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HQ Monaro Review Australia | Features, Specification, Performance

HQ Monaro Review Australia

 

Being an Australian car manufacturing company, the Holden brand has a rich history that goes back to more than 100 years. The company is remarkably close to the heart of the Aussies and the cars that they have manufactured over the years have been popular in the country and on a global level.

 

The history of the Holden company can be traced back to its origin in 1856 when it was started as a saddlery manufacturer in South Australia. It was not long before the company moved into the car manufacturing business and became a subsidiary of the United States' biggest automotive company, General Motors. The company was known as General Motors-Holden back then, even building a model for Ford, and later renamed itself to Holden ltd in the late nineties.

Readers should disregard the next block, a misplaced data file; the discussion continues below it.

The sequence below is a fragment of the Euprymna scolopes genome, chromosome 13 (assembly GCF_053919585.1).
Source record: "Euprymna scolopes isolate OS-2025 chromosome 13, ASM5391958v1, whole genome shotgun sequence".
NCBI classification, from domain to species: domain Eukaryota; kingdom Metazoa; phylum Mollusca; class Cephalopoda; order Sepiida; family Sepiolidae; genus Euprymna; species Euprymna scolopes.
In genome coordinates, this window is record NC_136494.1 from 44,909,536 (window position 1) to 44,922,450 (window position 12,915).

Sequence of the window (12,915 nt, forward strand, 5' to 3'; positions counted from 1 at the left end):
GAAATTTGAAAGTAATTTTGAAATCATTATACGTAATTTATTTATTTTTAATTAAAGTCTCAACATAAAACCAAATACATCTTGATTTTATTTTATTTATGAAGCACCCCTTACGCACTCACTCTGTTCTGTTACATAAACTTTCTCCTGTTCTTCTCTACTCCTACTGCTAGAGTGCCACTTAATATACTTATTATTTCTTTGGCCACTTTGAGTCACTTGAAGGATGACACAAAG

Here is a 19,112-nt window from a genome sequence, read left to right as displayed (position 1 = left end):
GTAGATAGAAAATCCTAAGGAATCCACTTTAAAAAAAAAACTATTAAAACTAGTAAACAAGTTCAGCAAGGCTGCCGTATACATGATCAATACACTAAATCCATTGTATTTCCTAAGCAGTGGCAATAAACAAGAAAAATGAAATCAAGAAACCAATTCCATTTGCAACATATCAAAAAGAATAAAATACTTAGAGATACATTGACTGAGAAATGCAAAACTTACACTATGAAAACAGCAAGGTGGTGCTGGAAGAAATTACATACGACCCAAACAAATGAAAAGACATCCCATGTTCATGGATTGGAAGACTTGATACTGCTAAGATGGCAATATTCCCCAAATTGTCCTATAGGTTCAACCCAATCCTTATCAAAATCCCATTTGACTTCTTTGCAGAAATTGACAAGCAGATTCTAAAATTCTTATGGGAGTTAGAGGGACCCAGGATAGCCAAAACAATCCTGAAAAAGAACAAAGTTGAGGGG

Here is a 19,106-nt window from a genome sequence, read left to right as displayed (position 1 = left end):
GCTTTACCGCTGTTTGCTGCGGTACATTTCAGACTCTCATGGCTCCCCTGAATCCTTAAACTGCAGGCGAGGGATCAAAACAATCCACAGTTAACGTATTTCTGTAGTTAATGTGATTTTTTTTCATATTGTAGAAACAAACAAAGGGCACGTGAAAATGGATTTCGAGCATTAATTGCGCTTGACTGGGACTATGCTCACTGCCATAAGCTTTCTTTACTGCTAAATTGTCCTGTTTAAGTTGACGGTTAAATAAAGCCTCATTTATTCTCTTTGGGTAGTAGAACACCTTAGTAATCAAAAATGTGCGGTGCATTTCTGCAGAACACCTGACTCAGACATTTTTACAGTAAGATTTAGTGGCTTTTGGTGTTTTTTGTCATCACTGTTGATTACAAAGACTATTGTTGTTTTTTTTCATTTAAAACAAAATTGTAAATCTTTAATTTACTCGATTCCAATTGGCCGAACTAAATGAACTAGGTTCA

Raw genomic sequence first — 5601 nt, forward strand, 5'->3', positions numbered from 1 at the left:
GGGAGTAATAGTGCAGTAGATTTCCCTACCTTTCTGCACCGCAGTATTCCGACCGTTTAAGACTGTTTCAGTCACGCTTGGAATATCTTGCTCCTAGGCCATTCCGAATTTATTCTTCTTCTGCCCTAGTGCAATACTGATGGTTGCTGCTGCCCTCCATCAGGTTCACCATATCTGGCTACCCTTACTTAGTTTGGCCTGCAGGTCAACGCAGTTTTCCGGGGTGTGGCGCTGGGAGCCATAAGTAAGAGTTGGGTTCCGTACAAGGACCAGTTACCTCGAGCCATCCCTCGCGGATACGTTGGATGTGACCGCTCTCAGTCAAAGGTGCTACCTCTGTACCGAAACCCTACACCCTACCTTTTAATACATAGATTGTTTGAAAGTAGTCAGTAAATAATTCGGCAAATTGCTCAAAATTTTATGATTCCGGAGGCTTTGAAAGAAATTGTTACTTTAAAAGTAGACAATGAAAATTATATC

Even though Holden has stopped the local manufacturing of all vehicles in the country and is only limited to importing vehicles under the name of GM Holden Ltd, the cars they have produced over the years still have a legendary reputation here. One such car is the Holden Monaro, which remains to this day one of the biggest successes for the company and which paved the path for two-door Australian muscle cars.

 

Holden Monaro

The Holden Monaro has been produced over three generations. The first two generations spanned almost 10 years, from the year 1968 until 1977, while the third generation revamped the Monaro series and produced a more modern version of the classic muscle from 2001 to 2005.

 

The Monaro came in both saloon and coupe variants, with rear-wheel drives, heavyweight engines, and manual transmissions. The first two generations were produced by General Motors-Holden. The last generation featured a limited-edition model, the CV8-Z and thus ended the legend of the Holden Monaro.

 

The body and the exterior that was applied to the Monaro remains to this day as an example for other car manufacturing companies to copy. Many brands around the world have used the same platform and body to implement on concept cars and various export models.